A number of recent studies have shown that
excess glutamate exposure during this period
of "brain growth spurt" can alter
the development of the child's brain, especially
neuroendocrine, cognitive, behavioral and
I am sure many of your readers are not aware
that one of the earliest finding during glutamate
research was that newborn animals fed glutamate
developed gross obesity. This has been repeated
numerous times and is used in obesity studies.
An international panels of neuroscientist
cited this as a possible reason for the obesity
epidemic in the developed world. With the
dramatic increase in glutamate food additives
and consumption of soy products, especially
soy based formula and soy milk by babies and
small children, is is no wonder we are seeing
this epidemic of childhood gross obesity and
diabetes. Experimentally, glutamate exposure
in these same doses can induce diabetes in
Experiments have also shown that early exposure
to glutamate can alter-permanently-the baby's
vascular reactivity. This would have major
implications in cardiovascular disease. Likewise,
early exposure to higher levels of glutamate,
equal to that of food-based excitotoxins,
results in behavioral problems, endocrine
disruption, increased susceptibility to seizures
early in life and alterations in lipid profiles
that increase the likelihood of cardiovascular
disease later in life. In fact, newer studies
have shown that elevated blood glutamate significantly
increases free radical generation in the endothelial
lining of blood vessels-the very mechanism
that causes atherosclerosis.
Recent research has also shown that many tissues
and organs in the body contain glutamate receptors
and that overstimulation of these receptors
can cause a number of clinical problems. For
example, glutamate receptor stimulation of
pulmonary tissues can result in bronchiospasm
(as in asthma) and worsening of pulmonary
function in those with lung diseases. The
heart muscle and heart conduction system (AV
and SA nodes) also contain numerous glutamate
receptors. As I pointed out, the pancreas
(ilets of Langerhans) also contain abundant
glutamate receptors, and explains the resulting
Even more frightening is the recent discovery
that glutamate greatly enhances the growth
of a number of cancers-especially brain cancers,
such as the glioblastoma and malignant astrocytoma.
Breast, lung and ovarian cancers have also
been shown to spread and metastasize faster
when glutamate levels are elevated. This has
been proven, and is beyond dispute.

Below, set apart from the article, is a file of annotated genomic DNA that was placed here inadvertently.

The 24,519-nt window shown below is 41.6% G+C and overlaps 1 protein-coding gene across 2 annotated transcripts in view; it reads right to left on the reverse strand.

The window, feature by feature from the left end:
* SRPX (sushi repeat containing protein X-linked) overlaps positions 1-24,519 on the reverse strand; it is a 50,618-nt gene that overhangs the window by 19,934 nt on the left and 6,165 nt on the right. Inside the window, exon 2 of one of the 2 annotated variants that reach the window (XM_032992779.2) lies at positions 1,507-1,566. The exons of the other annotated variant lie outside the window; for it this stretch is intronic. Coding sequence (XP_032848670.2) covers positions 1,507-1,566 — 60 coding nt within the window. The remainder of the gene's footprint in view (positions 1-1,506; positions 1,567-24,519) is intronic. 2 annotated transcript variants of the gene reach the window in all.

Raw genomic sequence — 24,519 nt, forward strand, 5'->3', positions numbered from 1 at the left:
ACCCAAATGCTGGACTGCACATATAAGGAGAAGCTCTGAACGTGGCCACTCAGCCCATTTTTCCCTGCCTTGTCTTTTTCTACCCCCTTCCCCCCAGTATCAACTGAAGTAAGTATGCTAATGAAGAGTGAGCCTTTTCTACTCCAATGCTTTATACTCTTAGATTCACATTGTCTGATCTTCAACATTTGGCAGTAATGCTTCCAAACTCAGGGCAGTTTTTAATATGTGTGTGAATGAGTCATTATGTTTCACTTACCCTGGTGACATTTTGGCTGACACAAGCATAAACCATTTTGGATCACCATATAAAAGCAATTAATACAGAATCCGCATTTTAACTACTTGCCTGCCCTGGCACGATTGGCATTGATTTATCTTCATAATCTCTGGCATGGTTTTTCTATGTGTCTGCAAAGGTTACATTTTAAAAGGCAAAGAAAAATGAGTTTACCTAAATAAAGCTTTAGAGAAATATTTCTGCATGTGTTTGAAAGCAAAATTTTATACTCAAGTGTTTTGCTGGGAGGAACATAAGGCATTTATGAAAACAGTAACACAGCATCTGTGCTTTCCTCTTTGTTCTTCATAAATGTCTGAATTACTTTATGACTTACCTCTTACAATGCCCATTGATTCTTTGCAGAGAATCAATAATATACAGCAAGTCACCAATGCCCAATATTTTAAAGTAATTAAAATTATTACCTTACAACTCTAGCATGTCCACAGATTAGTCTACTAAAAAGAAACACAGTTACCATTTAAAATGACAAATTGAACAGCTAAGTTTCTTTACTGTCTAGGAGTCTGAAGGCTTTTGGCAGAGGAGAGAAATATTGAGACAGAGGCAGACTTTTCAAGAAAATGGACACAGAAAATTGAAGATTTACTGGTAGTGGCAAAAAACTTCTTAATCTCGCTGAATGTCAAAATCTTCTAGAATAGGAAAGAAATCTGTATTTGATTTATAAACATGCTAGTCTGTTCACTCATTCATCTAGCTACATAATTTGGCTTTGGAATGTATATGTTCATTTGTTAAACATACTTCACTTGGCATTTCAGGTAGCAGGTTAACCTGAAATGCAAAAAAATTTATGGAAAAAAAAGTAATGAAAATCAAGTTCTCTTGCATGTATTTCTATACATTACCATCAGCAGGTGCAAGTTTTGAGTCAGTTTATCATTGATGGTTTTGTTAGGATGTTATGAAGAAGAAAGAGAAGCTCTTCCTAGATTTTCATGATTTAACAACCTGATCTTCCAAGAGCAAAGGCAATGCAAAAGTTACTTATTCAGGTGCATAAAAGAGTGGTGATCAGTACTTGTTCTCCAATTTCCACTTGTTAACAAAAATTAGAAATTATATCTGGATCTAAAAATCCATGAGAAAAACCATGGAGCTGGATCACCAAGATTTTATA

We know that under certain conditions, glutamate
toxicity is greatly increased, which includes
low magnesium levels, deficient mitochondrial
energy production [such as hypoglycemia, mitochondrial
disease, during aging, with all of the neurodegenerative
disease (Alzheimer's, Parkinson's and ALS]
and most chronic diseases), during inflammation
and when associated with other toxins-including
mercury, lead, cadmium, aluminum, pesticides,
fluoride and industrial chemicals. This would
include tens of millions of Americans, who
should be avoiding soy products.
While there is a lot more concerning excitotoxins,
which can be found in my two books-Excitotoxins:
The Taste That Kills and Health and Nutrition
Secrets That Can Save Your Life., unfortunately,
there is a lot more involved than just excitotoxins.
Soybeans and especially their hydrolyzed and
processed products, contain high levels of
manganese, aluminum and fluoride-all of which
are powerful cell toxins, especially for brain
Recent studies have shown that when aluminum
is combined with fluoride, which occurs very
easily, brain levels of aluminum are doubled.
Extensive research connects aluminum in the
brain with most of the neurodegenerative diseases.
When hydrolyzed as in soy milk, the fluoride
and aluminum easily bind, forming neurotoxic
fluoroaluminum compounds. The concentration
at which this occurs in 0.5 ppm, a very small
concentration. Fluoroaluminum compounds interact
with G-proteins, which are common cell communication
systems, especially in the brain and operate
most of the glutamanergic receptors in the
brain (glutamate receptors).
I would call attention to a most important
study reported in the Journal of the American
College of Nutrition in the year 2000. It
describes a 25 year study of middle-aged individuals
consuming a diet containing tofu, which found
a strong association with brain atrophy and
cognitive impairment and the consumption of
this soy product. Brain atrophy was determined
by MRI scans. In fact, low brain weight was
seen in 12% of men consuming the lowest amount
of tofu and 40% consuming the highest amount.
This indicates a dose-response effect, making
a stronger case of neurotoxicity.
I can go on forever with research and studies
showing a significant danger of consuming
large amounts of soy products, especially
soy milk, but I have other things to do-like
research processed food toxicology.
I would hope that Mr. Cohen would in the future
refrain from his temper tantrums and childish,
slanderous name-calling. Neither I nor Dr.
Mercola are idiots, morons or suffering from
delusions. What we are not doing is making
money selling soy products. I expect this
response to appear on your website.
Russell L. Blaylock, MD